That said, it’s becoming glaringly obvious that a marriage between the two sides is increasingly challenging. Despite the world wanting a compromise solution, however imperfect, we can’t force this.

The definition of madness is repeating the same thing over and over again and expecting a different result.

Everyone needs to take a step back and assess the reality on the ground. There are two states in Cyprus. We all need to reflect on that more fully.

The world went with the South, who were rewarded for their intransigence in 2004 with EU membership. Nothing was done to force the South’s hand, then or now.

The UK is a major power and has a long history with the island. It does have influence and should be more pro-active.

The [BTCA] webinar series is the beginning of this process, so the UK has better engagement with the Turkish Cypriot community and businesses.

There should be better transport links to northern Cyprus.

There are many things that can be achieved without protocol.

Q. Have you been to Cyprus before?

BN: I have never been to Cyprus, but I have been to Greece many times.

Q. Is it true you have a family connection to Turkey?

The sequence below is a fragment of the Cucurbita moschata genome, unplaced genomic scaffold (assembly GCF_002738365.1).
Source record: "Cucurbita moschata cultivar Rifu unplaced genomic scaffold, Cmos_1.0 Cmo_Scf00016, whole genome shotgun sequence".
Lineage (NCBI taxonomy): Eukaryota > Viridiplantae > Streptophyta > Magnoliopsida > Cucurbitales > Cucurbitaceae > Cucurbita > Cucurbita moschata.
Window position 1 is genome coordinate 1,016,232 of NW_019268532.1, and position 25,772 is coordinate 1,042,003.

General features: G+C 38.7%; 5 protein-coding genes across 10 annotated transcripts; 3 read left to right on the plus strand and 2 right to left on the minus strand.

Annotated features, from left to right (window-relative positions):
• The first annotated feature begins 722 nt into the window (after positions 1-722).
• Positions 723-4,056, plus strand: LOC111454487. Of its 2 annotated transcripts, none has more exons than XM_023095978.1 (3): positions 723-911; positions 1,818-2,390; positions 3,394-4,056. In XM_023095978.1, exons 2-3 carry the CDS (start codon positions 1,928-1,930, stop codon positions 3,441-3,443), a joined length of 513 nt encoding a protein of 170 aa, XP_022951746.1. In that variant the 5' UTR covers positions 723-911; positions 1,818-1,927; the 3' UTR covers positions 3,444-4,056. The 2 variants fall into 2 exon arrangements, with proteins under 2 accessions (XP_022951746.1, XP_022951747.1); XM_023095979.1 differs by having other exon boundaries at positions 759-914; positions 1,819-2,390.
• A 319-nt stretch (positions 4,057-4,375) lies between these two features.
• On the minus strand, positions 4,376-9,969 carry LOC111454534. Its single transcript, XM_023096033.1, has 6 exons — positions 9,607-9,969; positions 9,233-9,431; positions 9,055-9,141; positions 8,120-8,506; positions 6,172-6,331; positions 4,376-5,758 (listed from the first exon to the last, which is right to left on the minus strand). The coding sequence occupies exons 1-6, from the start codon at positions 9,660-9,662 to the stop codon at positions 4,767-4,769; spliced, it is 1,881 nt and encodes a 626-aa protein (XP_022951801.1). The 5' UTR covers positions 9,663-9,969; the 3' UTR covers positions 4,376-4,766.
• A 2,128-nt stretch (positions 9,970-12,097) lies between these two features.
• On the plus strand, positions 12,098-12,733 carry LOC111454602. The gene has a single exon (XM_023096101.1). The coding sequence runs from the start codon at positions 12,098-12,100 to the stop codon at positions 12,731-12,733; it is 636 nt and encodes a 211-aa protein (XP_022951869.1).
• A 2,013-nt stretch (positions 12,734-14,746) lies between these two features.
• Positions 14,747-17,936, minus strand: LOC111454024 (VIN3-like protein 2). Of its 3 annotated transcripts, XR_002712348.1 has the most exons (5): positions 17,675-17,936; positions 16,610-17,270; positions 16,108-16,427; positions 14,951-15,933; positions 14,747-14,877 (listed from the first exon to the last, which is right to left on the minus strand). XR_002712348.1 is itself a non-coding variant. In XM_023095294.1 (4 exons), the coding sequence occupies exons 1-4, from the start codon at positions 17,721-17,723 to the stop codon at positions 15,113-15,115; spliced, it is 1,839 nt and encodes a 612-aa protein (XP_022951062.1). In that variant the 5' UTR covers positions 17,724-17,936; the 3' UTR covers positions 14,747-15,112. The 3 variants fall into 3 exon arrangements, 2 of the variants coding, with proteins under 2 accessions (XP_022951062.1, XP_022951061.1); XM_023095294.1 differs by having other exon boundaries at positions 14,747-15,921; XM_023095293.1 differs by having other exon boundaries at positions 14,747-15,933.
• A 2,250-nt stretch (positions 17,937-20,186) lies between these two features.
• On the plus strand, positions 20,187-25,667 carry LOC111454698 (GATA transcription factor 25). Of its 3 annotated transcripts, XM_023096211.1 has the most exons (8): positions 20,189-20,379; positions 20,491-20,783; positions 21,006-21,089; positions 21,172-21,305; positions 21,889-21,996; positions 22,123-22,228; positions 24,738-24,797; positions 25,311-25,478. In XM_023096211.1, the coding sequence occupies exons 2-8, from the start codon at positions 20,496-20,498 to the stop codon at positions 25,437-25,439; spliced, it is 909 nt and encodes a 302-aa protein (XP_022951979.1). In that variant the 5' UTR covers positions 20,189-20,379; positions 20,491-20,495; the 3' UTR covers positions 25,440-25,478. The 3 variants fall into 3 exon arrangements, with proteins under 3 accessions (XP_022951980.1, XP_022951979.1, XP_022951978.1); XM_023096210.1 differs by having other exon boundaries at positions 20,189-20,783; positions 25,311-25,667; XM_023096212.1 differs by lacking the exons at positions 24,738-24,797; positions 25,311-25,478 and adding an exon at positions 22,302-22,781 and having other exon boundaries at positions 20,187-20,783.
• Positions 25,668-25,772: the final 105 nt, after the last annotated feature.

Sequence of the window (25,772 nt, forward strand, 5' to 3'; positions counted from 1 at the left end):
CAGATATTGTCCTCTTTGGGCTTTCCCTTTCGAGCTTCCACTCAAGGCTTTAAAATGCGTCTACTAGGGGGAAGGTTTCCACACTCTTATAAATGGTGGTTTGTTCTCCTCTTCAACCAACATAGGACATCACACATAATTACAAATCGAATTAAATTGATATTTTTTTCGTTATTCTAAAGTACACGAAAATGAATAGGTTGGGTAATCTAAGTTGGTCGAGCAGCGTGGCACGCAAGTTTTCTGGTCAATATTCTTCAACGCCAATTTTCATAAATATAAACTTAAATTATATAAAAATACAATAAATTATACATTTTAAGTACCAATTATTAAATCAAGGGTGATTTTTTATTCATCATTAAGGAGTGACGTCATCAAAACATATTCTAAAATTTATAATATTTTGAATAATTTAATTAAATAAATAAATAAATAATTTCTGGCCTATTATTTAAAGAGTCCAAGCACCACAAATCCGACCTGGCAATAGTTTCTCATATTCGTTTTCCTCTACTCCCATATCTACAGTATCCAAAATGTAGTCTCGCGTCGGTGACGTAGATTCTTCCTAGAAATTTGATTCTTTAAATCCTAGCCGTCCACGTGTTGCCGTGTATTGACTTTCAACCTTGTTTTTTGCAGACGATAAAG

BN:Yes, my grandfather was from Istanbul and moved to the US as a young man. However, I only visited Turkey for the first time about 10 years ago for a holiday with my family and more recently when I have been engaged in track two diplomacy during the Syrian Civil War, and when I spent a little time working at a Syrian Refugee Camp (Nizip 2) near Gaziantep.

Where to catch the final ‘Future of Cyprus’ debate?

The ‘The Future of Cyprus: Two States? Federalism?’ airs at 7pm on Wednesday, 24 March. The debate is broadcast live on Zoom (prior registration needed – click here) and North Cyprus state broadcaster BRT, which is free to view across Europe on Turksat  and also online.

‘The Future of Cyprus’ debates are also available to watch on BTCA’s YouTube channel.